The Schwartzentruber Amish are finally leaving Cambria County, Pennsylvania, and the local paper, the Tribune-Democrat of Johnstown, is obviously pleased. In an editorial last Friday, the paper presented its law-and-order stance against the Amish violators of local regulations. It indicated that the Schwartzentruber families had refused, for their own religious reasons, to put safety orange triangles on their buggies, to use county-approved outhouses, to follow building codes in the construction of their homes, and so on. They must comply.
The editorial stated that the paper respects people’s rights to practice their beliefs so long as they are not in conflict with public laws and regulations. If they are, the newcomers, who may have different beliefs, still must accept the laws of the new community. “No exceptions,” the paper stated. The editorial concluded with the fatuous statement, “We wish our former Amish neighbors well.” Right.
The Tribune-Democrat carried a news story earlier in the week that reported on the fact that the Schwartzentrubers had finally made the decision to move away. At the height of their numbers a few years ago, 21 families lived in northern Cambria County, northwest of Ebensburg, the county seat, in Barr and Blacklick Townships. Many had bought farms and were dairy farmers.
When they started arriving 15 years ago, they quickly got into trouble with the police for refusing to affix slow moving triangles to their buggies. The bright orange triangles are too flamboyant for the Schwartzentrubers, an ultra-conservative Amish sect. Compromise solutions such as one worked out by the Amish in Kentucky with officials in that state about this same issue appear to have not occurred to people in Cambria County.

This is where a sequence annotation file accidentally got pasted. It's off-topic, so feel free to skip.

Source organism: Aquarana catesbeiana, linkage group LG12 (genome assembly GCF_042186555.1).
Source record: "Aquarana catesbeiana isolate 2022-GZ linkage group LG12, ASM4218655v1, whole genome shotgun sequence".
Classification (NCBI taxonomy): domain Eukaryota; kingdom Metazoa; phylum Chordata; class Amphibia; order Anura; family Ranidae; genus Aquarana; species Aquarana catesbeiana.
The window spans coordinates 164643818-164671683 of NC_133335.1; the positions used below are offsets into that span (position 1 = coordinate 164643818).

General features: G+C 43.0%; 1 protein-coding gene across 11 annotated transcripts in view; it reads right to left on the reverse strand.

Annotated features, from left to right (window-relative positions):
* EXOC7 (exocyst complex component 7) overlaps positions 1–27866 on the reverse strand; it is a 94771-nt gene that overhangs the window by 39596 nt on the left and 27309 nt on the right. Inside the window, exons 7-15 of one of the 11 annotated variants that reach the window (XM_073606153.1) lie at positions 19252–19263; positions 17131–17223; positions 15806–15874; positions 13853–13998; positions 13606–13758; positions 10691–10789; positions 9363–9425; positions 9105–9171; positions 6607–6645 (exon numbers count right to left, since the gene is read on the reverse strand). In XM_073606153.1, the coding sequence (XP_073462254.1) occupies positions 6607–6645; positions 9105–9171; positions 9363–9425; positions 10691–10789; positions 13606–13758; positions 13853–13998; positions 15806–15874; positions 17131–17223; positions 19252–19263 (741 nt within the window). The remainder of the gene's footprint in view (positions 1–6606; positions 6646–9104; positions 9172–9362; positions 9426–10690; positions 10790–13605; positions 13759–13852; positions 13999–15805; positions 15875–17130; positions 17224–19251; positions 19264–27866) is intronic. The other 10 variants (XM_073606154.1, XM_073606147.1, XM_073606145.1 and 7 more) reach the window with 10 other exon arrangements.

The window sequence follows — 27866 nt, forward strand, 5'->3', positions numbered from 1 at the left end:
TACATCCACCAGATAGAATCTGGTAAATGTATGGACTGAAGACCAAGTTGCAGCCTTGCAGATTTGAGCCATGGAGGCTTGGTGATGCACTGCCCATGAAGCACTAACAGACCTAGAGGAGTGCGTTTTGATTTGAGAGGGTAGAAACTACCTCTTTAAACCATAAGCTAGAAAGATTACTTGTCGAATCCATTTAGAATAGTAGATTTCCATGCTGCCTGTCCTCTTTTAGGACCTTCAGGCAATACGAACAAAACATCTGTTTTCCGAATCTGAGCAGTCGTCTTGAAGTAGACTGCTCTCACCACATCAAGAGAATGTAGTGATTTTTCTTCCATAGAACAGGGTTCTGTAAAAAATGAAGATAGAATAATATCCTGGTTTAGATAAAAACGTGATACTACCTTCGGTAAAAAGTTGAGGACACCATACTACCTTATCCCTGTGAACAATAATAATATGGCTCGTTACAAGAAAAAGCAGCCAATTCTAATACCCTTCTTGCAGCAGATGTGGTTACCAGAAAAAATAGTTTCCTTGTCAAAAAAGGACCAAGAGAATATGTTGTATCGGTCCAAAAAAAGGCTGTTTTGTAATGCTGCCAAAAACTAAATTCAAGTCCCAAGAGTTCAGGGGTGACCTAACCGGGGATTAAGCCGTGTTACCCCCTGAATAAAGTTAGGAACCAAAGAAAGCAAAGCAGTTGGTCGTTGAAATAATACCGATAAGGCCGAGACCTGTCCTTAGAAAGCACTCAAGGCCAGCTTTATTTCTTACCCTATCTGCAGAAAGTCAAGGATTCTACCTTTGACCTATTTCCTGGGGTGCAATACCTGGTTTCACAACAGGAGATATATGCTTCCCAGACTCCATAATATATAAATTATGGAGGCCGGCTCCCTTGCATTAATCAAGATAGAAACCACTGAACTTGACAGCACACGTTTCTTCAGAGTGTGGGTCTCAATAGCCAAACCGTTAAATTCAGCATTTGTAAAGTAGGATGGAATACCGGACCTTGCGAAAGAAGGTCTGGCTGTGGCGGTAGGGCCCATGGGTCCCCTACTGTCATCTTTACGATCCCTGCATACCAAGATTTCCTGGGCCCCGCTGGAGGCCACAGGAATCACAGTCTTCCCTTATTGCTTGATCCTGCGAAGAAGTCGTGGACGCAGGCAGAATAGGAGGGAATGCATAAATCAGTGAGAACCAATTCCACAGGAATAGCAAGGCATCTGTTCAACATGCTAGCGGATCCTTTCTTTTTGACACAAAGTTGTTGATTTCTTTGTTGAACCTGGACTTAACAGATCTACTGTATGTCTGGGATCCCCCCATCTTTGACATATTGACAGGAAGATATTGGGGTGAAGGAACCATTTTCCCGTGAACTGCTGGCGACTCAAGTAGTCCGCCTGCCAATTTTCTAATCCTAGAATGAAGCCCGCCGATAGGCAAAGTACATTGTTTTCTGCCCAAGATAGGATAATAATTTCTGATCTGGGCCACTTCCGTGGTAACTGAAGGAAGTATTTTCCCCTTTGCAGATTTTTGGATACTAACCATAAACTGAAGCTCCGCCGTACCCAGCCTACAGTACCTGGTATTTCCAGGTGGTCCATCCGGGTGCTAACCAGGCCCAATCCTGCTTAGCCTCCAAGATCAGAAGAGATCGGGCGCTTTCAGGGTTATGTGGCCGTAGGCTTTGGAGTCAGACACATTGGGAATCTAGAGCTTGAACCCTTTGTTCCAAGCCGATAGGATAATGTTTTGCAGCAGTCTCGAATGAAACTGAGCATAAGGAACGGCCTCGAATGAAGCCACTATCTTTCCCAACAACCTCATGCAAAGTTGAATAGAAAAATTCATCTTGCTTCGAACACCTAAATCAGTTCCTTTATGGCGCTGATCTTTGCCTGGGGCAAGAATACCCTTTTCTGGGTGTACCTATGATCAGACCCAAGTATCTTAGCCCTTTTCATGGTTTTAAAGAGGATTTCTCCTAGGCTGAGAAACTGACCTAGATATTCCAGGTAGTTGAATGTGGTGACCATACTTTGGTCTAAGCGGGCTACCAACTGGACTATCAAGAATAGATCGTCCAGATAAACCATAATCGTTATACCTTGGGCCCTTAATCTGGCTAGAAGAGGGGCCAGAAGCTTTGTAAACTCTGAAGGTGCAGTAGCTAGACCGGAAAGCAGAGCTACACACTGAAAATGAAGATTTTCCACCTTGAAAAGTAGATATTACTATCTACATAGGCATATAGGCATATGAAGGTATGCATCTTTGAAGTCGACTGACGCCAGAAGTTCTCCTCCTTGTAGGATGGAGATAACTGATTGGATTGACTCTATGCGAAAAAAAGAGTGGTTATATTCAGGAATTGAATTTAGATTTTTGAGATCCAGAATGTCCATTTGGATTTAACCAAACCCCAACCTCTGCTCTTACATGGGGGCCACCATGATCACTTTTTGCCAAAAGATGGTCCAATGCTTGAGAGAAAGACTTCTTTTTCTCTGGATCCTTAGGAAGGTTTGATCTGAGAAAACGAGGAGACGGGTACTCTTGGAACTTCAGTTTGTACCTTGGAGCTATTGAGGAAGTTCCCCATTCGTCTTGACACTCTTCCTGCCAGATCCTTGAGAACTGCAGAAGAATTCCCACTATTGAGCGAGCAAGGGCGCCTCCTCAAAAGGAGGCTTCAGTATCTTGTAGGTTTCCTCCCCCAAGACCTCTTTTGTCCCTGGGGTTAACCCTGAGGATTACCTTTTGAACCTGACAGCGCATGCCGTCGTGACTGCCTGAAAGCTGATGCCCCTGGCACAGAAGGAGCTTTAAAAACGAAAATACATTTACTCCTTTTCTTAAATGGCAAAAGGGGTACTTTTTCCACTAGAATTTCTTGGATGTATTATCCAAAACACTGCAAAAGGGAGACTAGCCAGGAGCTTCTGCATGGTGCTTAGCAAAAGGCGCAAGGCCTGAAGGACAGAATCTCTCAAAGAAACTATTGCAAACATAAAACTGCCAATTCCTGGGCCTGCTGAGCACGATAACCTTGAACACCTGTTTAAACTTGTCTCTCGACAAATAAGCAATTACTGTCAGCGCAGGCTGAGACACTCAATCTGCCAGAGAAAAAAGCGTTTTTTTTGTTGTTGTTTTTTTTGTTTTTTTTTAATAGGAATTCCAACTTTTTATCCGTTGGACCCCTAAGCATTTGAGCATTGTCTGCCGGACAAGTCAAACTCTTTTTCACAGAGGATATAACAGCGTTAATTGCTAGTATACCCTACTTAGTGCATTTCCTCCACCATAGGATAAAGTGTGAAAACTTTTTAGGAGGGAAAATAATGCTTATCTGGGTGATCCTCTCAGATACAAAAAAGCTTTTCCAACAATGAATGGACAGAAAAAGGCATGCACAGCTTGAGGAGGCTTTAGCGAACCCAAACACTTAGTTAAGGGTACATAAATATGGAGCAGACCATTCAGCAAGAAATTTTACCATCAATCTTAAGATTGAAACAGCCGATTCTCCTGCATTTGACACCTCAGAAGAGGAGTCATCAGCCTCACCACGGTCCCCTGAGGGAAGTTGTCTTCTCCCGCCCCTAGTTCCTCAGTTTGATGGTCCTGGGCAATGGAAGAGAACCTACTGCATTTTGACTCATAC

The county made the national news repeatedly, especially in the 16-month period from June 19, 2008 through October 22, 2009, over their refusal to follow county regulations about the proper disposal of wastes from their outhouses, particularly the ones at a schoolhouse. The correct construction of their buildings also became an issue. They felt that the regulations violated their religious beliefs, and they were unwilling to compromise. Neither was the county, of course, nor the judge who was in the position of enforcing the regulations.
As a news story in January 2012 indicated, the Amish, and local officials, seem to be much more attuned to working out creative compromises in the southeastern section of Pennsylvania, in Lancaster County and surrounding areas, where they have lived for centuries, and where their presence represents a huge generator of tourist dollars for local businesses.
It is not so much that the people of southeastern Pennsylvania all strive for compromises as that the attitudes of the English, the non-Amish people, are generally positive toward them. In that section of the state, people want them to stay, and value them as neighbors. In Cambria County, they were newcomers, different. Instead of cherishing, or even honoring, their obvious differences, many of the neighbors simply wanted to make sure they would obey all the regulations.